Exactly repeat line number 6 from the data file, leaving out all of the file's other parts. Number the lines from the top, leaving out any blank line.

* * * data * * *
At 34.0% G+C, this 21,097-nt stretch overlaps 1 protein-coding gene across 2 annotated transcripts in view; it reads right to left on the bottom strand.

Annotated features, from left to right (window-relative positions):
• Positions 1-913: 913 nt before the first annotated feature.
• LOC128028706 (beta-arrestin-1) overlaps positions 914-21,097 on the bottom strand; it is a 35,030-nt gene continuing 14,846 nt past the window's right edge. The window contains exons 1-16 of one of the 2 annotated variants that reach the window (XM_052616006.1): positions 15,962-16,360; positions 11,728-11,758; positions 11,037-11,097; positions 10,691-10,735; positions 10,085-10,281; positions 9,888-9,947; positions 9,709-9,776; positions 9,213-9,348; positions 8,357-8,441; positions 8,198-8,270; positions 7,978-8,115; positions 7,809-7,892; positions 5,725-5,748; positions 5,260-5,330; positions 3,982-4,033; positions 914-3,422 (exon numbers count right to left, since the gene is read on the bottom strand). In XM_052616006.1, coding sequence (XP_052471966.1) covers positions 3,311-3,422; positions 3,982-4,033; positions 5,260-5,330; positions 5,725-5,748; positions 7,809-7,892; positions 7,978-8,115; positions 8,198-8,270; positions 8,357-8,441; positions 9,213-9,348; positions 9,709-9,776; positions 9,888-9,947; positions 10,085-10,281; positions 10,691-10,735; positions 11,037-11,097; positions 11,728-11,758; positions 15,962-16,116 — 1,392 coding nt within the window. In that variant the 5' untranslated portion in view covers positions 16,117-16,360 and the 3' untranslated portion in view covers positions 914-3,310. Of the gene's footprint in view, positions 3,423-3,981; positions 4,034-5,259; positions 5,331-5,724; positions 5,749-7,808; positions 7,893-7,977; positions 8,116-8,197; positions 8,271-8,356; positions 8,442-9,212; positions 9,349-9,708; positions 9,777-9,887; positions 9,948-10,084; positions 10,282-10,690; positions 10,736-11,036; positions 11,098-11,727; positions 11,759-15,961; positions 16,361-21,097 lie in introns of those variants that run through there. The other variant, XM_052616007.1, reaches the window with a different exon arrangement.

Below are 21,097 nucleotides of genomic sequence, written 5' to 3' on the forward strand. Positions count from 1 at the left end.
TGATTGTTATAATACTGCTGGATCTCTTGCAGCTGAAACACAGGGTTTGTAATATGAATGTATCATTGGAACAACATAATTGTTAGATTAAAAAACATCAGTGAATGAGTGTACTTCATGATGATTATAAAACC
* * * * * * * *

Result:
TGATTGTTATAATACTGCTGGATCTCTTGCAGCTGAAACACAGGGTTTGTAATATGAATGTATCATTGGAACAACATAATTGTTAGATTAAAAAACATCAGTGAATGAGTGTACTTCATGATGATTATAAAACC